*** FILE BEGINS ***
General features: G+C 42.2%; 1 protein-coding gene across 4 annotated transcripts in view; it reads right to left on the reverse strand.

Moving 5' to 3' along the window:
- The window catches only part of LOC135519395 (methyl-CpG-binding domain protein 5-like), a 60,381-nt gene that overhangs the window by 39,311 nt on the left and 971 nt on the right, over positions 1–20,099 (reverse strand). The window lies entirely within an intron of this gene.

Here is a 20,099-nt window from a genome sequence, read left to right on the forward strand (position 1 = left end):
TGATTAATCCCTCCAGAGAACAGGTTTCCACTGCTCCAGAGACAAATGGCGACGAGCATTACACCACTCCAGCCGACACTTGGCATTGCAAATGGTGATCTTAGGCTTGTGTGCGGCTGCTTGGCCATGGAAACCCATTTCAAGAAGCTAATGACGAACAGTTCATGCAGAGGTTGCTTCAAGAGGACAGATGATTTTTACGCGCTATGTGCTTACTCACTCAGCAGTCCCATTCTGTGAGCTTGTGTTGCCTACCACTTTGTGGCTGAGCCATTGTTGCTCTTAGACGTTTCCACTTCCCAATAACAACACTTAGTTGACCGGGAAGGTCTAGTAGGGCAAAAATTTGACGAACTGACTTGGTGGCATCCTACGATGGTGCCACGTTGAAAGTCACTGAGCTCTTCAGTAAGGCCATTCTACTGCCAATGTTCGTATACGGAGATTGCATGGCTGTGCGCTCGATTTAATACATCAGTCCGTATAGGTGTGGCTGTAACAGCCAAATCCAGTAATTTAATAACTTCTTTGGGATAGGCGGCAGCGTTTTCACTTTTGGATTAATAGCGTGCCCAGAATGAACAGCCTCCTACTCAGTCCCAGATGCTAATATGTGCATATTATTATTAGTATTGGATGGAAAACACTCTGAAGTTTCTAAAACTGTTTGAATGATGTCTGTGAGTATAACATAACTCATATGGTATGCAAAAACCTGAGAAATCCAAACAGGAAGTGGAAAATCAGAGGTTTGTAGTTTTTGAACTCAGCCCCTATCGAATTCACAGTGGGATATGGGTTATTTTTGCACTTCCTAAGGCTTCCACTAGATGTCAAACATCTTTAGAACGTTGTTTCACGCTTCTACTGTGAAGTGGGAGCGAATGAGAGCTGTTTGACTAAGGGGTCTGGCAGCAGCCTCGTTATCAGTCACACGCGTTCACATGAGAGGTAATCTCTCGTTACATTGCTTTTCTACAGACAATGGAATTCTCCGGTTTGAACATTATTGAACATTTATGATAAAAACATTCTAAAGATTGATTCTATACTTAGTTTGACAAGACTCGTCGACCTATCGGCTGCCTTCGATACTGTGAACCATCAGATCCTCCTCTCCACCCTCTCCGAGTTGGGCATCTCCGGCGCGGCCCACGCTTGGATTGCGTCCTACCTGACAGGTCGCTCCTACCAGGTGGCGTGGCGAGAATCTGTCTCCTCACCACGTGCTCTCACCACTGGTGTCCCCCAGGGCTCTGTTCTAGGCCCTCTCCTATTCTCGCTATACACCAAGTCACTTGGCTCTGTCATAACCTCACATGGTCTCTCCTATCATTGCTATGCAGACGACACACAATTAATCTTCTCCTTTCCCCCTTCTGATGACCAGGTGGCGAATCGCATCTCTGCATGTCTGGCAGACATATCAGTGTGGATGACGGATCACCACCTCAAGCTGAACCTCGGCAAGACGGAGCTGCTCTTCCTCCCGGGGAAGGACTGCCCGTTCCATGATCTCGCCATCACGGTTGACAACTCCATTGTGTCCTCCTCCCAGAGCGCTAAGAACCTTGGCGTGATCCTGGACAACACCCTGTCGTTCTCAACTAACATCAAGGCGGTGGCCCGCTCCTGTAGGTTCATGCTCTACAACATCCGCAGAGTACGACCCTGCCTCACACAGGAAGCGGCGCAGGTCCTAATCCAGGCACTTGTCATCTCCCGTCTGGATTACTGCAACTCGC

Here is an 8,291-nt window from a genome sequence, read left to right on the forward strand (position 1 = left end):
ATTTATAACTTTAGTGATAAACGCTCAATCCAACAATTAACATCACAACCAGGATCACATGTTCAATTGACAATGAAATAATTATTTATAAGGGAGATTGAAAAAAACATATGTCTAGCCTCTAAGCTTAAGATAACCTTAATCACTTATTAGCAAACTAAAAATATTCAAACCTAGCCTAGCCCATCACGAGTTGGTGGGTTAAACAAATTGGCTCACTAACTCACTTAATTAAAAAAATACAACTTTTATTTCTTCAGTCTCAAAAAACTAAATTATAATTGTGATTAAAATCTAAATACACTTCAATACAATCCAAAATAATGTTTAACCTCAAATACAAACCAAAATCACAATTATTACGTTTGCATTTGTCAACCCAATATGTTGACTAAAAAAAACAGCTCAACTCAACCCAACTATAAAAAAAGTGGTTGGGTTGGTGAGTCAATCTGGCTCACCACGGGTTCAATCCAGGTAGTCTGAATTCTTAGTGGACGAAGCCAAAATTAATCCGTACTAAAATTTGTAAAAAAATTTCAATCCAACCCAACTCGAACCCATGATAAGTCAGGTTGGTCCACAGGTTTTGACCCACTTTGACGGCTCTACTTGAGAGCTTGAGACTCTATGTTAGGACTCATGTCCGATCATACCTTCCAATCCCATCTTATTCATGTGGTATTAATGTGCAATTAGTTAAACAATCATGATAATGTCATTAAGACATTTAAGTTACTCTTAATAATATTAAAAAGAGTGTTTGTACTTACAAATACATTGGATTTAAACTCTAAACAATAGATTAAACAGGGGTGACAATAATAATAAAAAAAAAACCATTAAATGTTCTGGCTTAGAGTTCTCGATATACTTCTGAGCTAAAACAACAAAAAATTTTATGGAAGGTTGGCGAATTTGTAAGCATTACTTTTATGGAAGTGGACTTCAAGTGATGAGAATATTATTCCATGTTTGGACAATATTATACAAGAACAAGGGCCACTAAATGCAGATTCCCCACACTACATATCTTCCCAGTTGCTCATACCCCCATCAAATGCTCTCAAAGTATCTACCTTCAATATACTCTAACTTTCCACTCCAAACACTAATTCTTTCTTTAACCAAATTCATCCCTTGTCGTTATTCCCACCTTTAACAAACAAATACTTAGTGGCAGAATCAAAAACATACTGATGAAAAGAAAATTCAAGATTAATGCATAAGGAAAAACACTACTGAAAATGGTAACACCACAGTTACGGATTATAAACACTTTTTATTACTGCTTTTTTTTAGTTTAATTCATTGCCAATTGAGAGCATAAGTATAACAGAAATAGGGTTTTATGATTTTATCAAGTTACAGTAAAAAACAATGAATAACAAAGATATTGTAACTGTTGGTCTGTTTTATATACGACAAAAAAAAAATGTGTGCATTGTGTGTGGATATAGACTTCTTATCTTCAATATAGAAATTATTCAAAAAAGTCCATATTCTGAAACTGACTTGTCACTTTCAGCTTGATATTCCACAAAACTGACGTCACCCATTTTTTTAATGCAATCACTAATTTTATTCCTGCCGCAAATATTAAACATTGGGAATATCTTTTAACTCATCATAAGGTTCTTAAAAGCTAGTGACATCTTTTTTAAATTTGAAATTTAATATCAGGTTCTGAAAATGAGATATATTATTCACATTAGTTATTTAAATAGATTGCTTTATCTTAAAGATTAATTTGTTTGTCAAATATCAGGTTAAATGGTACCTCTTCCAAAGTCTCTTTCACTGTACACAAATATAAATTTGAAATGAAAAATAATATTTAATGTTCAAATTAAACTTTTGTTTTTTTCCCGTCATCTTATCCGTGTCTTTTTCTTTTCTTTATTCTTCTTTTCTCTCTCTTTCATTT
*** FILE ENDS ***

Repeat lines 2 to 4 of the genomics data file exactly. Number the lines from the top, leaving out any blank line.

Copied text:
Moving 5' to 3' along the window:
- The window catches only part of LOC135519395 (methyl-CpG-binding domain protein 5-like), a 60,381-nt gene that overhangs the window by 39,311 nt on the left and 971 nt on the right, over positions 1–20,099 (reverse strand). The window lies entirely within an intron of this gene.

Here is a 20,099-nt window from a genome sequence, read left to right on the forward strand (position 1 = left end):